The Triumph Daytona 675 faces a different set of rules and restrictions when it competes in American Motorcycle Racing events. Although Triumph NA has not sponsored any American teams in the last several decades, privateers began racing Triumphs in AMA races as early as 2002 when the Augusta Triumph/Ducati Racing Team fielded a TT 600. It was the first Triumph to make the top 20 when it finished 17th at Road Atlanta.
As the TT 600 morphed through the Daytona 600, 650, and finally the 675, it produced more interest and more privateers entered AMA and regional events.
In the same year (2007) that the Daytona 675 debuted in AMA events, Augusta Triumph/Ducati Racing Team members won regional titles at both the expert and novice levels in four racing categories. 2009 was a very good year for the Daytona 675. In May the Augusta Triumph/Ducati Racing Team had a podium finish in AMA. In their competition in Moto GT the team of Mark Crozier and Phil Caudill scored with a first place finish at Barber Motorsports Park. Their Daytona 675 was the first time the Triumph Daytona 675 took the pole in an AMA event. It led 19 of 40 laps and is the first time that the Daytona 675 has ever placed first in an AMA event. The Augusta Triumph team went on to win the AMA Pro Moto GT1 season championship with one race remaining on the calendar.
The ParkinGO Triumph BE1 Racing World Supersport team also had a good run in 2009, finishing fifth in the manufacturer's standings in the team's first year of competition. Team rider Garry McCoy earned two podium finishes during the season, the first at Donington and the second at Portimao.
In 2010, the Augusta Triumph/Ducati Racing Team fielded their 675 in the WERA Southeast and North Florida regions, winning a total of four championships, WERA SE Heavyweight Twins Superbike Expert and Heavyweight Twins Superstock Expert; WERA North Florida Heavyweight Twins Superbike Expert and Heavyweight Twins Superstock Expert. In October, rider Giovanni Rojas added a fifth title by winning the 2010 Grand National Heavyweight Twins Superstock Expert Championship at Road Atlanta which gave the team a national title.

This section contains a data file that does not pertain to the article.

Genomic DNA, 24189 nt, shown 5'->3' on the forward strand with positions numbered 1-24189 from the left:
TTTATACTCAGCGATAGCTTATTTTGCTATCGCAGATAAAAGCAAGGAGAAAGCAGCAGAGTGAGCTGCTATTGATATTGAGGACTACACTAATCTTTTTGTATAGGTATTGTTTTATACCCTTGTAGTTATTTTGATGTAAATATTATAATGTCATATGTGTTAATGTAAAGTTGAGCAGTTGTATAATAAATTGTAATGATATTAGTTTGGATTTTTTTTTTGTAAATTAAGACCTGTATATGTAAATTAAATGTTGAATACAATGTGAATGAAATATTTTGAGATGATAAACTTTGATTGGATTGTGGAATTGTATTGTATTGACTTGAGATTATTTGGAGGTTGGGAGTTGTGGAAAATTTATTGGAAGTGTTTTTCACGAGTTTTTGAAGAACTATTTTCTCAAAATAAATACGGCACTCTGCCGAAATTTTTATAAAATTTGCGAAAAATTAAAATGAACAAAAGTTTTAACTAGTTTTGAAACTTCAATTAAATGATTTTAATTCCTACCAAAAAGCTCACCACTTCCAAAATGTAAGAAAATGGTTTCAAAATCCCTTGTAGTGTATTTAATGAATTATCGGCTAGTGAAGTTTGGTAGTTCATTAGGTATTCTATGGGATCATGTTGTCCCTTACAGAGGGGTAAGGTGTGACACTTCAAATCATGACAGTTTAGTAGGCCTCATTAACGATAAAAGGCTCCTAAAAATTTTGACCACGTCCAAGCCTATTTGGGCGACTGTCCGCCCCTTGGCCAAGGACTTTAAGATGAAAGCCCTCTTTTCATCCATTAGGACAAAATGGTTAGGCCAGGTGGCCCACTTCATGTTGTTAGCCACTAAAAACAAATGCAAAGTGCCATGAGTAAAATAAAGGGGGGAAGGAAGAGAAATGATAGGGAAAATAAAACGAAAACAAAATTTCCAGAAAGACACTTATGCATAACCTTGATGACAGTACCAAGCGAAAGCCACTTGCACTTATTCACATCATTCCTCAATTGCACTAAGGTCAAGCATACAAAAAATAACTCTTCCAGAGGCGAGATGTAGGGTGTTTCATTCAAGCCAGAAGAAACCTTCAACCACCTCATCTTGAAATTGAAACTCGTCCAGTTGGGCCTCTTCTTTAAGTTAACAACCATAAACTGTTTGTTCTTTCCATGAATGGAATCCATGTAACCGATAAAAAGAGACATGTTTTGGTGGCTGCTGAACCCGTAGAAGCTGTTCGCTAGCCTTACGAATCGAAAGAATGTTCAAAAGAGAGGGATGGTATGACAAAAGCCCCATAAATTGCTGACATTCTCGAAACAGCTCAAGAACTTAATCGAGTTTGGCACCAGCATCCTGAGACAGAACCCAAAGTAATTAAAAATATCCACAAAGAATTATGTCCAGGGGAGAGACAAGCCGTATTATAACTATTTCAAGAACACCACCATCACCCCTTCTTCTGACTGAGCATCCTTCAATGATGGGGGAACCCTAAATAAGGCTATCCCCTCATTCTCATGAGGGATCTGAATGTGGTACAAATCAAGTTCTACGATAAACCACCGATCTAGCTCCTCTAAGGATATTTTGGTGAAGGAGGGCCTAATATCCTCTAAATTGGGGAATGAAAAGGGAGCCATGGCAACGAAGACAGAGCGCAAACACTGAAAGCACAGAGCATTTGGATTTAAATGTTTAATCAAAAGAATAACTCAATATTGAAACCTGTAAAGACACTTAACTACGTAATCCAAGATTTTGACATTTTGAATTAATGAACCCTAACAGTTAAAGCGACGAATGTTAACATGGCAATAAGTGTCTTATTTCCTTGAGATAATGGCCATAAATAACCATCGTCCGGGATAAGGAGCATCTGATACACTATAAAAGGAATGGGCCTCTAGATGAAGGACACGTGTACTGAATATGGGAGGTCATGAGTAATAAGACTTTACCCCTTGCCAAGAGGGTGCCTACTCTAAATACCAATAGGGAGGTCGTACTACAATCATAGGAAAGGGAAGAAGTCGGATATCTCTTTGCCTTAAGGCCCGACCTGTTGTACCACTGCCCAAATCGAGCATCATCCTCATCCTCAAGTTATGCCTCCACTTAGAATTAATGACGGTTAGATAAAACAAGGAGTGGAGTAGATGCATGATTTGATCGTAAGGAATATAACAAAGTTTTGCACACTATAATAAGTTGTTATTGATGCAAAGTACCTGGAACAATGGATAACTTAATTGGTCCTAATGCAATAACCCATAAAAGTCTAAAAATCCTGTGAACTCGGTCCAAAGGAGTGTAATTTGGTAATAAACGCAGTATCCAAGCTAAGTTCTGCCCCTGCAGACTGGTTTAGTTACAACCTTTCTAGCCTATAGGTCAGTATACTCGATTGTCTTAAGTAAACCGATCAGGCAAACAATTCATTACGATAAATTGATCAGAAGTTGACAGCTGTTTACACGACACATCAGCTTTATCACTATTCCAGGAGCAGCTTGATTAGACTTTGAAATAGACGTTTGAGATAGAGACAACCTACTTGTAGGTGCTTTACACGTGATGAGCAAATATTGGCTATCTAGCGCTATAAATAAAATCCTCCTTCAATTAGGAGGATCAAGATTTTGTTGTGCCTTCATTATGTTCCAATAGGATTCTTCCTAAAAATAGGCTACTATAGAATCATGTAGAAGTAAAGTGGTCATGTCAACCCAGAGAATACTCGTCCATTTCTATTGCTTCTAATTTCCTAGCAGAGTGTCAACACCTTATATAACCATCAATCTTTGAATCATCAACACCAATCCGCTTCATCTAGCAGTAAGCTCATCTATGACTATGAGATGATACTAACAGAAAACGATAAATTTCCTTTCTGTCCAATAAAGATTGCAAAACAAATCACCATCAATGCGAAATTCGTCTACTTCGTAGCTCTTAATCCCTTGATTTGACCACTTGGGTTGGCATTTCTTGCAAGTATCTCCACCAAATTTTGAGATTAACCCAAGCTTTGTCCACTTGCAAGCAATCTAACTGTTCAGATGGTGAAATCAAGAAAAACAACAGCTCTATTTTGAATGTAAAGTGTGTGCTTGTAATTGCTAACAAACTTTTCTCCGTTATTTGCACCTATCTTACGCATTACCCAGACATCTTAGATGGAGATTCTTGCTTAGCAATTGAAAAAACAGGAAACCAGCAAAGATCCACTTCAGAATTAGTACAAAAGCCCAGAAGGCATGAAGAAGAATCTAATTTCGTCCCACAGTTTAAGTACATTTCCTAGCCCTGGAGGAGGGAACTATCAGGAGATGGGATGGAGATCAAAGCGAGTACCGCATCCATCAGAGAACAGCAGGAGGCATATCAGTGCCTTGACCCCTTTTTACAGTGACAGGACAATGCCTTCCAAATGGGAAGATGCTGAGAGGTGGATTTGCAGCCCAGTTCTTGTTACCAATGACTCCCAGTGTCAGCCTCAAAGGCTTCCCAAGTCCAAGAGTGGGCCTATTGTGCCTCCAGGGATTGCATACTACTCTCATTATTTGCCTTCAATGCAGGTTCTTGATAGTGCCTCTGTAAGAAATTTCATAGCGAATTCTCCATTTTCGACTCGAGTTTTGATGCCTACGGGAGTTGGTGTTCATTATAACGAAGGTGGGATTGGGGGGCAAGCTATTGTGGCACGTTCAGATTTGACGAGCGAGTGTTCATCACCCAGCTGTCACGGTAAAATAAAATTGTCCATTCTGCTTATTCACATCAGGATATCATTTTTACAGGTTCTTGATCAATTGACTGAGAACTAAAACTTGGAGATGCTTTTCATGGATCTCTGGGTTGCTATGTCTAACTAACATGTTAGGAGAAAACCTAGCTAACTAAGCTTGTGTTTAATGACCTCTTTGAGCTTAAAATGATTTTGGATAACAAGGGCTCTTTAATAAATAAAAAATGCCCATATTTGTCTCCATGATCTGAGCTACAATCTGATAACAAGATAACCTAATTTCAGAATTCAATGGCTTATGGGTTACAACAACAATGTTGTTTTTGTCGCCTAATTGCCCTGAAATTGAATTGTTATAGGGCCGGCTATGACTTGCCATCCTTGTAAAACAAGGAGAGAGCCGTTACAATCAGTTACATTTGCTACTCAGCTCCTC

The 2009 model of the Daytona has had over 50 technical improvements according to Triumph. While the only cosmetic changes were to the front fairing and turn signals, the new model is lighter, the ECU has been remapped to increase the rev limit and produce a power increase of 3 hp (2.2 kW), a taller first gear, and handling has improved through high and low speed dampers. In addition, the 2009 model's ECU is compatible with Triumph's OEM plug and play quickshifter.
The 2010 model year is virtually unchanged from the 2009 Daytona 675, apart from a redesigned instrument cluster. The new instruments have a different appearance, but do not offer any new functionality as compared to the older design.